Britons are the most likely of the ten countries to think the EU has at least some influence over immigration (87%) and laws and regulations (85%, the same as Germany), and are only behind the Spanish in their perception of the influence the EU has on the ability of the government to make decisions in the best interests of the country (73%). In line with most other countries, the general perception in Britain is that the impact of the EU has been negative on these issues, especially on immigration (70% negative impact) which is the top concern here – although others in Italy and France are even more critical on this (both 77%).

People are worried about the EU’s impact on their country’s economy – especially the demands of austerity – and are sceptical about the benefits of membership

The policy area where, on average, the EU is seen to have most influence is on the economy, but the majority (59%, 61% in Britain) across the ten countries think this influence has been negative – as they do on the EU’s impact on jobs in their country (61%, 58% in Britain). This is likely to be linked to perceptions of the austerity programme; 64% on average believe that their country’s economy has been damaged by EU pressure on Eurozone member governments to cut their spending. This includes 64% of Britons, even though the UK is not part of the Eurozone.

This all leads to doubts about the benefits membership of the EU has brought. Four in ten Britons (39%) believe that their standard of living is higher than it would have been if their country had not joined the EU (the average across the ten countries as a whole is 35%).

Again, there are clear differences in opinion by country, which often appear related to the economic climate people have experienced since the crisis. Citizens in France, Italy and Spain are all particularly negative about the EU’s impact on the economy (74%, 74%, and 68% respectively are critical), and many feel that their economy has been damaged by the demands of austerity (75%, 70%, and 75% respectively). Over half, though, of people in Poland (59%), Hungary (53%) and Germany (52%) think that the EU has benefited their economy.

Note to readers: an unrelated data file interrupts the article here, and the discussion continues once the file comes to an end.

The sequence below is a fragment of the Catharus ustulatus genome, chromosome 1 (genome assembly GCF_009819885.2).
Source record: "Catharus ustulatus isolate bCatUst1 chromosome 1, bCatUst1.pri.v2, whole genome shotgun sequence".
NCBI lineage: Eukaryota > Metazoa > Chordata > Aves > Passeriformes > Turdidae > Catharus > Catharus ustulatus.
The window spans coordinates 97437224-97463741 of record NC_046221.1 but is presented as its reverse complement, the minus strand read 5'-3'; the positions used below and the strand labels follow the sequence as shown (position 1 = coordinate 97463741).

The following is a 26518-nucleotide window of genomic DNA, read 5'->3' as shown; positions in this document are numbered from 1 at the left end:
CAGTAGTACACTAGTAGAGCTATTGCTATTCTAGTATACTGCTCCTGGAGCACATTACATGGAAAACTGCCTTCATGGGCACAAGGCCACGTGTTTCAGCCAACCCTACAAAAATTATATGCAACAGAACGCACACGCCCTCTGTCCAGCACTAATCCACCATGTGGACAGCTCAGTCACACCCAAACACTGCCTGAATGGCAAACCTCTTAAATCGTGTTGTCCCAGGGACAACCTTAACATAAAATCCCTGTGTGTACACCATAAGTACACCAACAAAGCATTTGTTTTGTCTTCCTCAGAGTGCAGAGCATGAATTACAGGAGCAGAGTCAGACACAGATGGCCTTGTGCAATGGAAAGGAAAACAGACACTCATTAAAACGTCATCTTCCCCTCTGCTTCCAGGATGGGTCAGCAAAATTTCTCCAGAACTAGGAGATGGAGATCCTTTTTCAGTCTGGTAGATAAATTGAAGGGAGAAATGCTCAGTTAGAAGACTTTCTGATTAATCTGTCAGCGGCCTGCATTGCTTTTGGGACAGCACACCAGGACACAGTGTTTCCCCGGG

There are also faultlines in perceptions of whether all EU member states have benefited equally. Large majorities in Spain (73%), Italy (71%) and Poland (64%) believe that the EU gives an unfair advantage to richer countries over poorer ones, but this falls to two in five (39%) of Germans. Half (53%) of people in Britain agree that the EU gives an unfair advantage to richer European countries over poorer ones.

Gideon Skinner, Head of Political Research at Ipsos MORI, said:

“We know that attitudes to the EU have been hardening in recent years, and that Britons are especially concerned about immigration compared with other countries, so the negative tone of these results fits in with that trend – especially given Europe’s economic difficulties since the crash. There is also clearly some expectation that anti-European parties will do well in the upcoming European elections. However, when given the chance Britons say they prefer staying in a reduced EU rather than leaving it altogether. It is also interesting to see that in some countries such as Spain, Italy and France views are even more negative, especially on economic issues - although this again does not always translate into an automatic desire to leave the EU.”

Technical Note

Between February 4th and February 18th 2014, Ipsos surveyed 7,028 respondents in nine European countries for their attitudes towards the European Union. The data was collected via Ipsos online panels and then weighted to represent the general population in the country surveyed. Respondents aged 16-64 were interviewed via the Ipsos Online Panel in Belgium, France, Great Britain, Germany, Hungary, Italy, Poland, Spain and Sweden. Approximately 1000+ individuals participated on a country by country basis with the exception of Belgium, Hungary, Poland and Sweden where each have a sample of approximately 500. A further 1,017 were interviewed online in the Netherlands between 18-20 February 2014. This sample is representative for the Dutch population which may vote (all Dutch aged 18+), and data are weighted by age, sex, education, working status, region and previous national election behaviour.